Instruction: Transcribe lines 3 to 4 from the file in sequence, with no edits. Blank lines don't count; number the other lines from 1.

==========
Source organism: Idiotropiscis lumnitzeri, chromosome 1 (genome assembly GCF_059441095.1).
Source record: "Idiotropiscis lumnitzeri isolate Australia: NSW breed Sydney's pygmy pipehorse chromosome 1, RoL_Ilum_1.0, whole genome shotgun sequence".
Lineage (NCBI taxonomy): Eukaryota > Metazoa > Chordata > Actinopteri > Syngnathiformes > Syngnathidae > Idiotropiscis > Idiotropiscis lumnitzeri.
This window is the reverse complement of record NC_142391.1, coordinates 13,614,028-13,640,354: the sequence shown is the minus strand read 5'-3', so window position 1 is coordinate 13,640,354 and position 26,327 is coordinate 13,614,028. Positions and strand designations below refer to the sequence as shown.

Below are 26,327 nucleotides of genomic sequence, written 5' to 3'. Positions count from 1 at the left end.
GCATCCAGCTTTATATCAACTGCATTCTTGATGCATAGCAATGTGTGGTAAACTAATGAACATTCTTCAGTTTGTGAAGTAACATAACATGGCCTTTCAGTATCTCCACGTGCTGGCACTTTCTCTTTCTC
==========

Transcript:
Lineage (NCBI taxonomy): Eukaryota > Metazoa > Chordata > Actinopteri > Syngnathiformes > Syngnathidae > Idiotropiscis > Idiotropiscis lumnitzeri.
This window is the reverse complement of record NC_142391.1, coordinates 13,614,028-13,640,354: the sequence shown is the minus strand read 5'-3', so window position 1 is coordinate 13,640,354 and position 26,327 is coordinate 13,614,028. Positions and strand designations below refer to the sequence as shown.